NAACP attorney Thurgood Marshall, who later became the first Black associate justice on the nation’s highest court, saw the potential precedent-setting nature of his case and represented the law student in the appeal process to the Supreme Court. Though Marshall and Boynton were aligned in the shared goal to establish justice, they differed on legal strategies for how to get there. Marshall advocated that the case be argued on the premise that his arrest violated the 14th Amendment that guaranteed “equal protection of the laws.”

Boynton, fearful that the court would not want to be pushed that far, argued that his arrest violated the Interstate Commerce Act of 1887, which prohibited racial discrimination of interstate passengers and public facilities. The disagreement over tactics led Boynton to say to Marshall, “This is my damn case, and I can take it back if I want to.”

In a 7-2 decision, the landmark case Boynton v. Virginia held that racial segregation on public transportation, including bus stations, did indeed violate the Interstate Commerce Act. Ironically, it was associate justice Hugo Black, a former Klansman, who wrote the majority opinion. In effect, this ruling outlawed racial segregation and discrimination in any public facility as it pertained to transportation.

Boynton exemplified the power of a young person to take a principled stand on behalf of human dignity. His brazen act at the Richmond Trailways bus station that cold day in December inspired other youth activists to organize a series of nonviolent direct actions that influenced the course of history.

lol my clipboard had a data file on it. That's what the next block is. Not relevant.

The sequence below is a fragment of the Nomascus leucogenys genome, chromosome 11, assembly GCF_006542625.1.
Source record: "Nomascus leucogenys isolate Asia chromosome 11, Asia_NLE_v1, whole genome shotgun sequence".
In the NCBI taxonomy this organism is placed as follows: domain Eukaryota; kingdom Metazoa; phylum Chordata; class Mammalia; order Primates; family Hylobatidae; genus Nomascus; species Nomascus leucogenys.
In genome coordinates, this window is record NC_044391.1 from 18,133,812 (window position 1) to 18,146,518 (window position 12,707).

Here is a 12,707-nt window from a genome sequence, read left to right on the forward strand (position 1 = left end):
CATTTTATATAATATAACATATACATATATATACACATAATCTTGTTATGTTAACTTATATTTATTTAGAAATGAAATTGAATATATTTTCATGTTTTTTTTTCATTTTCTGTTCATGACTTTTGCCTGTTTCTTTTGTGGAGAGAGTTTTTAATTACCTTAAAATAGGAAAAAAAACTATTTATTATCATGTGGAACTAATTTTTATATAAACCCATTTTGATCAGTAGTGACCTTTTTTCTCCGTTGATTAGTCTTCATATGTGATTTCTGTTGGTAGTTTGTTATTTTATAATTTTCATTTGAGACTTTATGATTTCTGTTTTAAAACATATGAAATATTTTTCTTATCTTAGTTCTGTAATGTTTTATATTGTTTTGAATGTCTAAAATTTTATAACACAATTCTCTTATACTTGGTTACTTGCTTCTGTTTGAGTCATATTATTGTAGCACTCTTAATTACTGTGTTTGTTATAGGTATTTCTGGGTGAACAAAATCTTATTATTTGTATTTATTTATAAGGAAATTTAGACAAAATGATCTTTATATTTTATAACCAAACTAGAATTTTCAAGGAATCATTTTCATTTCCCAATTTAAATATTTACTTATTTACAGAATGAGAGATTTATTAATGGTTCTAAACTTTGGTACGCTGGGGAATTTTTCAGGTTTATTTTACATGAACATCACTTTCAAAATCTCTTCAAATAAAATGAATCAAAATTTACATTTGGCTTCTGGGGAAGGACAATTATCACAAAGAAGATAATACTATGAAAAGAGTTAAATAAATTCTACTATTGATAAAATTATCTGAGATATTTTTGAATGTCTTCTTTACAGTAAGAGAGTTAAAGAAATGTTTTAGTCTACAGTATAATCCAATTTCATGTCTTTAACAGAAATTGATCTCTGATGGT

Five months after Boynton was decided, “a fusion coalition” of Black and white young men and women from various backgrounds rose up across the South to test whether the decision was being applied. They were known as the Freedom Riders. These young adults and college students, which included a 21-year-old John Lewis and a 23-year-old Diane Nash, were attacked, beaten, tear gassed, and arrested for challenging the Jim Crow system of discrimination. Their efforts compelled the Kennedy Administration to intervene and, as a result, helped fuel momentum towards the Civil Rights Act of 1964 as well as the Voting Rights Act of 1965.

There are even some accounts that say Boynton’s actions also inspired the lunch counter sit-ins, in which young African Americans engaged in civil disobedience at segregated lunch counters to protest the discriminatory laws in the South. In the fight for justice and equality, youth helped elevate the civil rights struggle to the national stage and inspired the tactics of nonviolence for the cause of integration within the South.